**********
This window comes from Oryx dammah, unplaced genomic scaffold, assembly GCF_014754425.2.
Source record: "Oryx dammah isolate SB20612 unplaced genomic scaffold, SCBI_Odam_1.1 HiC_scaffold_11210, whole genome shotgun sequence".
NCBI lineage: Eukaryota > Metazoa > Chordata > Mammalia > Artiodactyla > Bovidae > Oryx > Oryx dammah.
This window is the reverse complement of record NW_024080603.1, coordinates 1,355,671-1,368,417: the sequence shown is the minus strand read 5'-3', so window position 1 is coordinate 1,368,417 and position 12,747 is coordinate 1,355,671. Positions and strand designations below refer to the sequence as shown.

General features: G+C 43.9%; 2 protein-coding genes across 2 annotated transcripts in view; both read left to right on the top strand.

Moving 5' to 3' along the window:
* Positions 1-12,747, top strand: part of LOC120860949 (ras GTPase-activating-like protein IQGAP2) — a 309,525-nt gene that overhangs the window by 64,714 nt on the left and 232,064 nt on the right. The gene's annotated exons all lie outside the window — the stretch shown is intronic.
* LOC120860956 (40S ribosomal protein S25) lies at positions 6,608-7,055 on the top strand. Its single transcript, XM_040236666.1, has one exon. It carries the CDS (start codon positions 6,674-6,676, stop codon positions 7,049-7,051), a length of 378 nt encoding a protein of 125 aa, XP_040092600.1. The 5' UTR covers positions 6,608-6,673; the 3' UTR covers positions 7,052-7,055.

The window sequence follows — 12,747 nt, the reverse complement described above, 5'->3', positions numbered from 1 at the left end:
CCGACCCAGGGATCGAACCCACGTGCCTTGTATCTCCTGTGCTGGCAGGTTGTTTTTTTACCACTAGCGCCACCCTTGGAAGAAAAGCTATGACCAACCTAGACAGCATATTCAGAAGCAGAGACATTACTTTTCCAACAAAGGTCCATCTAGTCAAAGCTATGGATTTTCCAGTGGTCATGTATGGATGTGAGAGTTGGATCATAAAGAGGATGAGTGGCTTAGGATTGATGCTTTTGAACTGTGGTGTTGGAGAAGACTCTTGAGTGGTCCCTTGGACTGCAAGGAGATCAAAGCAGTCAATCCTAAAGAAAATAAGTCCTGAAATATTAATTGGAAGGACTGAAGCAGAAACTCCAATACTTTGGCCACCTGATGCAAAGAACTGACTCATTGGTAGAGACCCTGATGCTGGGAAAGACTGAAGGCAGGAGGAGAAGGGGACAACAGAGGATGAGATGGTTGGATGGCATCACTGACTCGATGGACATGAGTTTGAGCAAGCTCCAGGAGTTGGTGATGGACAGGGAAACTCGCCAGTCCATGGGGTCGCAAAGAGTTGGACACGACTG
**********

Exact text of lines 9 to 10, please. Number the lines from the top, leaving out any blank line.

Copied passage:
The window sequence follows — 12,747 nt, the reverse complement described above, 5'->3', positions numbered from 1 at the left end:
CCGACCCAGGGATCGAACCCACGTGCCTTGTATCTCCTGTGCTGGCAGGTTGTTTTTTTACCACTAGCGCCACCCTTGGAAGAAAAGCTATGACCAACCTAGACAGCATATTCAGAAGCAGAGACATTACTTTTCCAACAAAGGTCCATCTAGTCAAAGCTATGGATTTTCCAGTGGTCATGTATGGATGTGAGAGTTGGATCATAAAGAGGATGAGTGGCTTAGGATTGATGCTTTTGAACTGTGGTGTTGGAGAAGACTCTTGAGTGGTCCCTTGGACTGCAAGGAGATCAAAGCAGTCAATCCTAAAGAAAATAAGTCCTGAAATATTAATTGGAAGGACTGAAGCAGAAACTCCAATACTTTGGCCACCTGATGCAAAGAACTGACTCATTGGTAGAGACCCTGATGCTGGGAAAGACTGAAGGCAGGAGGAGAAGGGGACAACAGAGGATGAGATGGTTGGATGGCATCACTGACTCGATGGACATGAGTTTGAGCAAGCTCCAGGAGTTGGTGATGGACAGGGAAACTCGCCAGTCCATGGGGTCGCAAAGAGTTGGACACGACTG